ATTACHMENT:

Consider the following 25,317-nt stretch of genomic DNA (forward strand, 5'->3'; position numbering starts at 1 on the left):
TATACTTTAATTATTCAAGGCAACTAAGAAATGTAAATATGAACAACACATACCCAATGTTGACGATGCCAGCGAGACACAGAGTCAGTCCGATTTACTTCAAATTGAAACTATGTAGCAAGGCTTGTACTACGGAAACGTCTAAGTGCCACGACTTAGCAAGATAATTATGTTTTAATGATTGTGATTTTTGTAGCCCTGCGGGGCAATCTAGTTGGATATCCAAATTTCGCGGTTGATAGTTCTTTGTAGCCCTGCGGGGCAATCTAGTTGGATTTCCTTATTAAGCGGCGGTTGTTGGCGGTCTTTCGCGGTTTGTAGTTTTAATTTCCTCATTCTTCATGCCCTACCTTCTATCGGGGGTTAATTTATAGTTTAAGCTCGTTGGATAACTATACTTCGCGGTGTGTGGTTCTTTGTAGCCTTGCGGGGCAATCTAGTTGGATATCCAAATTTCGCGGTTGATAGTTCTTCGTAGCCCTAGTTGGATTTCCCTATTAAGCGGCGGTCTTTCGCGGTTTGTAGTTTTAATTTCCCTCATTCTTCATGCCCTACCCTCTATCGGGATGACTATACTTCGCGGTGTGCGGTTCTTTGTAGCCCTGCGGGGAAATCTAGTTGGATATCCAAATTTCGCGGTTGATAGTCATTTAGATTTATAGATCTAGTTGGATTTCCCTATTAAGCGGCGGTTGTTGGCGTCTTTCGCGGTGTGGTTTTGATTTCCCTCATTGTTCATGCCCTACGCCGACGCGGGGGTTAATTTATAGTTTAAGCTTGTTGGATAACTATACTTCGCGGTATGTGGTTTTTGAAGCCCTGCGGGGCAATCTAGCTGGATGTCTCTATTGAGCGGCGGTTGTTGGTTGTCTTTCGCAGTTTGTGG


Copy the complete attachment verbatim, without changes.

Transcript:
Consider the following 25,317-nt stretch of genomic DNA (forward strand, 5'->3'; position numbering starts at 1 on the left):
TATACTTTAATTATTCAAGGCAACTAAGAAATGTAAATATGAACAACACATACCCAATGTTGACGATGCCAGCGAGACACAGAGTCAGTCCGATTTACTTCAAATTGAAACTATGTAGCAAGGCTTGTACTACGGAAACGTCTAAGTGCCACGACTTAGCAAGATAATTATGTTTTAATGATTGTGATTTTTGTAGCCCTGCGGGGCAATCTAGTTGGATATCCAAATTTCGCGGTTGATAGTTCTTTGTAGCCCTGCGGGGCAATCTAGTTGGATTTCCTTATTAAGCGGCGGTTGTTGGCGGTCTTTCGCGGTTTGTAGTTTTAATTTCCTCATTCTTCATGCCCTACCTTCTATCGGGGGTTAATTTATAGTTTAAGCTCGTTGGATAACTATACTTCGCGGTGTGTGGTTCTTTGTAGCCTTGCGGGGCAATCTAGTTGGATATCCAAATTTCGCGGTTGATAGTTCTTCGTAGCCCTAGTTGGATTTCCCTATTAAGCGGCGGTCTTTCGCGGTTTGTAGTTTTAATTTCCCTCATTCTTCATGCCCTACCCTCTATCGGGATGACTATACTTCGCGGTGTGCGGTTCTTTGTAGCCCTGCGGGGAAATCTAGTTGGATATCCAAATTTCGCGGTTGATAGTCATTTAGATTTATAGATCTAGTTGGATTTCCCTATTAAGCGGCGGTTGTTGGCGTCTTTCGCGGTGTGGTTTTGATTTCCCTCATTGTTCATGCCCTACGCCGACGCGGGGGTTAATTTATAGTTTAAGCTTGTTGGATAACTATACTTCGCGGTATGTGGTTTTTGAAGCCCTGCGGGGCAATCTAGCTGGATGTCTCTATTGAGCGGCGGTTGTTGGTTGTCTTTCGCAGTTTGTGG